This week’s Top 5 comes from Jarrod Kerr, chief economist at Kiwibank.
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The outlook for global growth continues to disappoint. Our economic potential is fading, and output is failing to meet lowered expectations of potential. There are some very large forces at play, and some crazies in charge.
Our economic potential is being inhibited by the tectonic shifts in demographics (declining fertility rates and ageing populations), which lower population and participation rates. And our productivity has disappointed due to an underinvestment in infrastructure, and education.
We’ve revised down our growth forecasts. Because the risks we have been wary of are coming to fruition.
Here are the top 5 things wrong with the economic world right now…
1. Fiscal austerity is our greatest mistake.
Fiscal austerity in the post-crisis world (since 2008) has severely limited the outlook for growth.
“The persistence of low inflation and low interest rates is not a surprise when, as has been true in fact, the low interest rates fail to generate substantial fiscal expansion.” (Christopher Sims, Fiscal Policy, Monetary Policy and Central Bank Independence)
Our obsession with balanced budgets and debt limits has created a burgeoning infrastructure deficit. We’re one of the 10 most highly rated nations in the world. And we have less debt than most nations in the top 10. Our Government has access to some of the cheapest funding in the world. But we haven’t taken advantage of our advantage. Our lack of investment has effectively choked our potential.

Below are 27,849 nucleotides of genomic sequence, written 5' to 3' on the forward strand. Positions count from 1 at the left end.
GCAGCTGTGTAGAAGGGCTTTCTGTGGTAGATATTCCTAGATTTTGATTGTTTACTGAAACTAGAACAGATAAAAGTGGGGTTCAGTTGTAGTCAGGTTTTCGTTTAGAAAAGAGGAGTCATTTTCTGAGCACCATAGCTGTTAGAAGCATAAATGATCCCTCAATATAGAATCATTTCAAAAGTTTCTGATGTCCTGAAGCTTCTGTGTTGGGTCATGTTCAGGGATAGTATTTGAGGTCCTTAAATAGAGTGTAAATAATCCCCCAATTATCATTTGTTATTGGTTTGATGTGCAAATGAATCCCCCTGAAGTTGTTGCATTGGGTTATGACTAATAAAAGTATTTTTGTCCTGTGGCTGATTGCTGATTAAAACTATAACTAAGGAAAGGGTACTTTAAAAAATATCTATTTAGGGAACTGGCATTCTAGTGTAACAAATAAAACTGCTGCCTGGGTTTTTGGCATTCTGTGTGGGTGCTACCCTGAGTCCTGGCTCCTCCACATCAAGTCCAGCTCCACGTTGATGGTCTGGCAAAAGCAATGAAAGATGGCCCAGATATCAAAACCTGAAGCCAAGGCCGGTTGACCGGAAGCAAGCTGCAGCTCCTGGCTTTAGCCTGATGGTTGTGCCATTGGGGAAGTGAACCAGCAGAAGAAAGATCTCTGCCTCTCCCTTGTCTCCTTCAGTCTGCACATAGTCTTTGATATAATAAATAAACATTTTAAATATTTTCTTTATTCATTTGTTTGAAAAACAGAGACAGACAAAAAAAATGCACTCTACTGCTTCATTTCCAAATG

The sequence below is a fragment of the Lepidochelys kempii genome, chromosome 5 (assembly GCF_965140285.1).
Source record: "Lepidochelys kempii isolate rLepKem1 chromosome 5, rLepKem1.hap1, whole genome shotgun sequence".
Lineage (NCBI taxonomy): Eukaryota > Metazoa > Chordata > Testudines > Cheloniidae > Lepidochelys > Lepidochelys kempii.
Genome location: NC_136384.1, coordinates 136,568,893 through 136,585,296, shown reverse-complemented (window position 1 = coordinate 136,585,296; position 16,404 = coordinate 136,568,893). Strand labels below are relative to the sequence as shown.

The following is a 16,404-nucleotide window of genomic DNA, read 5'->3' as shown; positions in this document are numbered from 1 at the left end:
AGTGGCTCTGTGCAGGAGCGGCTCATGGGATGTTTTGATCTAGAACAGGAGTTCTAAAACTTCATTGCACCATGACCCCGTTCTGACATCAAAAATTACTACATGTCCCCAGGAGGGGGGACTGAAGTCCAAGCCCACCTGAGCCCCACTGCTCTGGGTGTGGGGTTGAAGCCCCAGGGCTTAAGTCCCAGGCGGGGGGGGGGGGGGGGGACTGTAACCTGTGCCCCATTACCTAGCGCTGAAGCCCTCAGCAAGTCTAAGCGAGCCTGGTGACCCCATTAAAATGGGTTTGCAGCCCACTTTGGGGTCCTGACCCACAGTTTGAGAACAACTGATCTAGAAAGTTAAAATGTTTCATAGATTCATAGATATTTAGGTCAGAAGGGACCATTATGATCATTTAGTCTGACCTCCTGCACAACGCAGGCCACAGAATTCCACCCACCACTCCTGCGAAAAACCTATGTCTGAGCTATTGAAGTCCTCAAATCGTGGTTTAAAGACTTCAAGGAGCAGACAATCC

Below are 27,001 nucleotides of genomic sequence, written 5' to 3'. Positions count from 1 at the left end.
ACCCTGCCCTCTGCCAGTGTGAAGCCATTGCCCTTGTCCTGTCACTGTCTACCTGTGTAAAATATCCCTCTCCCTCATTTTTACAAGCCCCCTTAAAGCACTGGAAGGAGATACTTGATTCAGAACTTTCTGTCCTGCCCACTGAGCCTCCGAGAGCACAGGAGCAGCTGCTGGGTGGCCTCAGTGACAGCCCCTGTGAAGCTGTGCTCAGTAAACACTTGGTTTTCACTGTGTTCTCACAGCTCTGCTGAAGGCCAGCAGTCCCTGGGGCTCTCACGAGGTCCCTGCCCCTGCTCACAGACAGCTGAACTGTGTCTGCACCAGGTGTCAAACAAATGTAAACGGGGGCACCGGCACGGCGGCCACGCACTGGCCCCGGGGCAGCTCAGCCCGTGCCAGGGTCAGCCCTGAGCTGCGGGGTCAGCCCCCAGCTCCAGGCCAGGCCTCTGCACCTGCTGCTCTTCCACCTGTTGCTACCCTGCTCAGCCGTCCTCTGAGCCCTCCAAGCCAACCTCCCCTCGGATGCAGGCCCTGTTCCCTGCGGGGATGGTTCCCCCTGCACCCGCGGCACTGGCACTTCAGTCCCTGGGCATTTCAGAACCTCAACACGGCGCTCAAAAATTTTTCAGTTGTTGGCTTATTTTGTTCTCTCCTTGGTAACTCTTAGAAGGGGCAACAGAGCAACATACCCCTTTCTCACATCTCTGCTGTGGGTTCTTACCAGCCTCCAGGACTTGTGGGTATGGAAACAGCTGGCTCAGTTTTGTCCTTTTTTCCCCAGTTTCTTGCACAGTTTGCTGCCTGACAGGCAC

We should use the record low interest rates to invest and stimulate the economy for our children. We have to live with the poor decisions of the past. But it’s up to us to ensure the next generation has a healthy, vibrant, and efficient economy to grow into. If in 10-to-15 years from now, fresh graduates spend an hour commuting into the Auckland CBD, when it should take 20mins, to arrive late for their first job interview, we’ve failed them. And if their skills don’t match the job they’re after, we’ve also failed them. If we fail the next generation, then the bad news is they’ll vote for extremist parties that demand change. And so they should. Actually, it’s already happening.
2. Widening inequality is a problem for everyone.
The worsening in inequality has many causes. Globalisation, technological disruption, and an underinvestment in education are key drivers. But the response to the global financial crisis in 2008 protected the wealthy more than the disadvantaged. Slashing interest rates, quantitative easing, and regulation have boosted and protected asset values. Therefore, the owners of assets have benefited to a far greater extent, in a world of very weak wages growth. Within the world of very weak wages growth, the incomes of the higher earners have risen much faster than the incomes of lower earners. The impacts of globalisation, technological disruption (think Amazon), and the disadvantages of poor education and wellbeing are seen clearly across income brackets.
Rising inequality is the reason behind rising populism.
3. The rise of the angry voter, is popular in disbelief.
The sharp rise in populism has resulted in a sharp rise in protectionism. The rise in “anti-system politics” is a threat to global trade, and a threat not seen since the 1930s. Rising Inequality has produced populists in: Trump’s US, Italy, Philippines, Turkey, Brazil, plus Brexiteers, and Frexit followers. Trump’s tirade may be a tipping point.